Mackanin happy with first impression of Goeddel

Rule 5 pick hits two-run double as part of Phillies' 12-run outburst vs. Braves

Mackanin happy with first impression of Goeddel

CLEARWATER, Fla. -- Manager Pete Mackanin heard Tyler Goeddel was pretty good even before the Phillies took the outfielder with the first pick in the Rule 5 draft last December at the Winter Meetings.

He heard good things about the two hits Goeddel got against the Yankees in a split squad game in Tampa on Thursday while he was managing the squad that stayed behind to play the Astros.

He finally got to see it for himself on Friday when the 23-year-old outfielder whacked a two-run double in a 12-11 win over the Braves at Bright House Field.

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"At the Winter Meetings, his name came up quite a bit, and not just from our people in our room. Friends of mine on different teams mentioned how much they liked him. Scouts that I knew told me he was a pretty good-looking player," Mackanin said. "And I had heard he looked really good on [Thursday.] This was my first chance to see him, and I like him a lot."

In a precautionary move, Goeddel left the game after being hit on the helmet by an off-speed pitch in the sixth.

"I feel good. They checked me out and everything's fine," he said.

Goeddel's two-run double

Goeddel, who was left unprotected by Tampa Bay after batting .279 with a .783 OPS for Double-A Montgomery last season, will get a long look this spring. But he also wants to make a good first impression.

"At the same time, I'm trying not to put too much pressure on myself. I want to show them what I can do. So I'm trying to come out every day and do something to help the team, whether it's in the batter's box or out on defense. I'm just trying to compete."

And, yes, he was aware that this was the first time he was playing in front of Mackanin.

"A little bit," he said. "I'm sure he reads the reports. But obviously I want to play well in front of Pete and the rest of the staff. It was nice to get a hit in front of him for sure."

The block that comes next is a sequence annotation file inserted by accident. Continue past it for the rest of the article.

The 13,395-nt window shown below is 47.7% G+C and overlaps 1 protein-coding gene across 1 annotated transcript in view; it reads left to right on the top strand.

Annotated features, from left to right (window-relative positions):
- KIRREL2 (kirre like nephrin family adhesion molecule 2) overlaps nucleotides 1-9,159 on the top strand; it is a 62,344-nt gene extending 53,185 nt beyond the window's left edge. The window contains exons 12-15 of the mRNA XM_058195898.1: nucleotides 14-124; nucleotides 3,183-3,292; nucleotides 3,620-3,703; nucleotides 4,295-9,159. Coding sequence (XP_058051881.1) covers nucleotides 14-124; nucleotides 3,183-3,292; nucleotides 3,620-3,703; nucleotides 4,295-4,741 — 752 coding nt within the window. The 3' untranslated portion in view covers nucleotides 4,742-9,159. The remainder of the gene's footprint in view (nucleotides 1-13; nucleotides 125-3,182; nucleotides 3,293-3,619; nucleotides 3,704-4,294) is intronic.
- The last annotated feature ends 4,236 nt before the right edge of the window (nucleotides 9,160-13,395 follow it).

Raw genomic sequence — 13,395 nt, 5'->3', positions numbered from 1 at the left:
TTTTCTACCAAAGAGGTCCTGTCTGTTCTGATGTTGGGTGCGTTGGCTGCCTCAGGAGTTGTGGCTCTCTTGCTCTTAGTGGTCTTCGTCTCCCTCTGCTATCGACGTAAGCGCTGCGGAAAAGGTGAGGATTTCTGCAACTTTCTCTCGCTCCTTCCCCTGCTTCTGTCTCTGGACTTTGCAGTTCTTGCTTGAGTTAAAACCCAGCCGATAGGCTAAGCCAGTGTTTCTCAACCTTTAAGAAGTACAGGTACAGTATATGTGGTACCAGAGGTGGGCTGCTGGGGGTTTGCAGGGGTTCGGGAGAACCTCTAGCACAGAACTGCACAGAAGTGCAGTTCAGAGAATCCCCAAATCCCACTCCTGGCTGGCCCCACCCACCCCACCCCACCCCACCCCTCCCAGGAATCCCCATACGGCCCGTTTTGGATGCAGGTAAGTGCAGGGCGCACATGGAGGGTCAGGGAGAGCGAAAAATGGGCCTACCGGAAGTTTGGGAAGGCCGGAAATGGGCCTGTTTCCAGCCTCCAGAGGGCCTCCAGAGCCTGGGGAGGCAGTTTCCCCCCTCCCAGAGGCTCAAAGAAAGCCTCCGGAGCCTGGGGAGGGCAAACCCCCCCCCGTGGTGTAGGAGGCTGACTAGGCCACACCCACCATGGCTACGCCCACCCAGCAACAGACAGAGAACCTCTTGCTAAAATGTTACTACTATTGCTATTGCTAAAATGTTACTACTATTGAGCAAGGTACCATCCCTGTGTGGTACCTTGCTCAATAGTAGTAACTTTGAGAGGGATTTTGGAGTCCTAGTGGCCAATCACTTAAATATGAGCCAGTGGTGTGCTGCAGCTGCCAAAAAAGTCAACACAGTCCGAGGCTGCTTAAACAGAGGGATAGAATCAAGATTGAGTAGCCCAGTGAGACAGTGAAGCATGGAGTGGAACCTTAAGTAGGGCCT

Goeddel also has an interesting back story. His father, David, is a legend in the biotechnology industry. While at Genentech, he successfully used genetic engineering to make bacteria create synthetic human insulin, human growth hormone for use in therapeutic medicine. Later he co-founded a company, Tularik, in 1991, that sold for $1.3 billion in 2004.

"He's a pretty smart guy," Goeddel said. "Human growth hormone is a hormone [that occurs naturally] in your body. He was able to clone it so people who need more can take it. It's funny with all the baseball HGH stuff going on. It's definitely ironic, being in professional baseball with all that stuff going on."

His brother also played baseball at UCLA. As a result, their father has taken more interest in the sport.

"Ever since we got to high school he's been part of the baseball craze. Reads everything on it. Tries to learn as much about the game as he can so he can help us," Goeddel said. "At this point he knows as much about baseball as any dad I know. He's been a great help for me growing up with mental stuff, physical stuff. He studies swings. He helps me with everything. It's great."

Worth Noting

• Rightfielder Aaron Altherr had to leave the game in the second inning when he jammed his left wrist while trying to make a diving catch of a line drive hit by Braves centerfielder Ender Inciarte leading off the game.

"I can't say it looked real bad, but we'll wait and see," Mackanin said.

• First baseman Ryan Howard left the game after two at bats. He was feeling the effects of the flu bug that's been sweeping through the clubhouse this spring.

• Fans have until 5 p.m. ET on Monday to vote for which player, coach or manager will be added to the Phillies Wall of Fame. The top five choices will form the official ballot for the Wall of Fame Selection Committee. Last year, Pat Burrell became the 36th alumni member to be honored. Click here to participate.

Paul Hagen is a reporter for MLB.com. This story was not subject to the approval of Major League Baseball or its clubs.